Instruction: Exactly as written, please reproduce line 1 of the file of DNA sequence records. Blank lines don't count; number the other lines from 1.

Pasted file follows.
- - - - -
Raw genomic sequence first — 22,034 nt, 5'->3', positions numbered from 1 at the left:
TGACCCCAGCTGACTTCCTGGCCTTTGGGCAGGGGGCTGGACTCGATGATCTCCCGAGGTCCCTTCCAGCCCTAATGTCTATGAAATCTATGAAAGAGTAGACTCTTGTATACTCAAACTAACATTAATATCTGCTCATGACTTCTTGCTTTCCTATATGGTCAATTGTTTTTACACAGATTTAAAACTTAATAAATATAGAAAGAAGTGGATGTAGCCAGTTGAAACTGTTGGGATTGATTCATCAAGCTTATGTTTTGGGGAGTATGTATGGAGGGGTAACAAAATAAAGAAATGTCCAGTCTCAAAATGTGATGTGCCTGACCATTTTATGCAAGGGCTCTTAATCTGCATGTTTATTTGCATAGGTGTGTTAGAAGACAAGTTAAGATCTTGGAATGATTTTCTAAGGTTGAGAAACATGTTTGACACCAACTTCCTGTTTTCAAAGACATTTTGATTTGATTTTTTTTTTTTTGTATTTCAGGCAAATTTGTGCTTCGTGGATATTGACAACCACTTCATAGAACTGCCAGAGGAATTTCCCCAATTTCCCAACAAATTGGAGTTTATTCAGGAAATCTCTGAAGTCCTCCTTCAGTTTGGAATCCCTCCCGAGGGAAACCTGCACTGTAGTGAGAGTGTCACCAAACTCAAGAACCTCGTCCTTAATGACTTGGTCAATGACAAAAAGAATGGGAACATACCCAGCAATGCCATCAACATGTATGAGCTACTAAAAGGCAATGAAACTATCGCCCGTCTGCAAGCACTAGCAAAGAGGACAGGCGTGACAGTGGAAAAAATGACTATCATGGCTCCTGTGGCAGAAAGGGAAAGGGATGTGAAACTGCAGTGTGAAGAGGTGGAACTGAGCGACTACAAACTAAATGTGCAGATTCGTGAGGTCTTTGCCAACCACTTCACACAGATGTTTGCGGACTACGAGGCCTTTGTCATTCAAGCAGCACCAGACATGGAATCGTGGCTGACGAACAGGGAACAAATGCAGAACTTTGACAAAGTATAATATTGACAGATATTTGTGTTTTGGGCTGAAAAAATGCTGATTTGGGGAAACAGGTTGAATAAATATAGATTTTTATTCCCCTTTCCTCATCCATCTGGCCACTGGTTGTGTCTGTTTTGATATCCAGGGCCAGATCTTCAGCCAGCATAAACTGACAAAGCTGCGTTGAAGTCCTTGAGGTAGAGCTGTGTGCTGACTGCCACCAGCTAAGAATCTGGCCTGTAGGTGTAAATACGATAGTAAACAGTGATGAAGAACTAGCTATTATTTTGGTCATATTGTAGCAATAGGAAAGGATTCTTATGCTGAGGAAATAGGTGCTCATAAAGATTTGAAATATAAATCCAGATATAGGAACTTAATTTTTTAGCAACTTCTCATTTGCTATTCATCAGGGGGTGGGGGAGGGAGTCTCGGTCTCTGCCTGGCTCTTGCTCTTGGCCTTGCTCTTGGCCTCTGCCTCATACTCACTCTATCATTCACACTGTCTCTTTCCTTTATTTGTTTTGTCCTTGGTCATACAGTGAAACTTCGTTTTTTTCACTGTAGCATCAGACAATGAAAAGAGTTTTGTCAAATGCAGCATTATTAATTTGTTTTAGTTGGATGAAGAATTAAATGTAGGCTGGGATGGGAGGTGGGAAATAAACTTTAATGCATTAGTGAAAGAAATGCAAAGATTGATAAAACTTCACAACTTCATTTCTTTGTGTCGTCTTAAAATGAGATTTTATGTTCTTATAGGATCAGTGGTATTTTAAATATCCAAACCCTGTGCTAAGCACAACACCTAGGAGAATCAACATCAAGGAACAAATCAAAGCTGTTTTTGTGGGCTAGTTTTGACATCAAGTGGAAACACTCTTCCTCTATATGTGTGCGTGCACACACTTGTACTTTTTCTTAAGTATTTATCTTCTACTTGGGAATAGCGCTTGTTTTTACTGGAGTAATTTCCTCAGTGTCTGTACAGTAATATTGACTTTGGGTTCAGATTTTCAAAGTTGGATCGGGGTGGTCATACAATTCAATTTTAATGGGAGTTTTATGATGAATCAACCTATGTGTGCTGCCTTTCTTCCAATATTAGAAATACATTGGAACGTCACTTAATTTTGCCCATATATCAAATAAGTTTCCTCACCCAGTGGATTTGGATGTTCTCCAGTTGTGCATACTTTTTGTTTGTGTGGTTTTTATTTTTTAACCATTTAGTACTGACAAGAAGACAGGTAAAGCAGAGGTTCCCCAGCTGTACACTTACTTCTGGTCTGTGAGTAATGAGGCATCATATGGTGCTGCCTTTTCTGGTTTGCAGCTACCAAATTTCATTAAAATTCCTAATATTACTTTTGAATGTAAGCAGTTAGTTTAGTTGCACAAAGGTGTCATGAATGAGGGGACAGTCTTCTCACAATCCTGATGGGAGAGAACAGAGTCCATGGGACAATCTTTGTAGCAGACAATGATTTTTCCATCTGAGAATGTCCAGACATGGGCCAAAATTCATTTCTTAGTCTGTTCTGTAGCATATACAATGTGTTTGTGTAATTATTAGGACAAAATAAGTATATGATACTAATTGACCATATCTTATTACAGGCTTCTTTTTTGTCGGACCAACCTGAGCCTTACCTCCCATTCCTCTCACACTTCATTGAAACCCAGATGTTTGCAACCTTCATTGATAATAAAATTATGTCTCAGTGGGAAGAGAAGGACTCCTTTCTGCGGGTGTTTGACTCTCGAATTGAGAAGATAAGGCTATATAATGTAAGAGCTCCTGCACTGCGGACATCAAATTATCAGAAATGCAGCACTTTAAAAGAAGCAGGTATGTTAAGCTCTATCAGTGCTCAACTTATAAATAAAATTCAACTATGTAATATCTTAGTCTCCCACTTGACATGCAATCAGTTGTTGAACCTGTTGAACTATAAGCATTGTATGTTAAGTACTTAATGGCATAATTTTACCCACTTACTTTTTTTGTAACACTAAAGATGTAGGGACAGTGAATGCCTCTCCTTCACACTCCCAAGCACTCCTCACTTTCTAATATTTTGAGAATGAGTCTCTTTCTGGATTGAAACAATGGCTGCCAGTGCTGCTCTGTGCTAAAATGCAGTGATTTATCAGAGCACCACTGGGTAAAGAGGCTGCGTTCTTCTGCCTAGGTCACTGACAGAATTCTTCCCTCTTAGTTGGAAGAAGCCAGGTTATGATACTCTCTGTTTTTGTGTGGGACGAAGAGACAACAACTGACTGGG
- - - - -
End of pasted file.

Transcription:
Raw genomic sequence first — 22,034 nt, 5'->3', positions numbered from 1 at the left: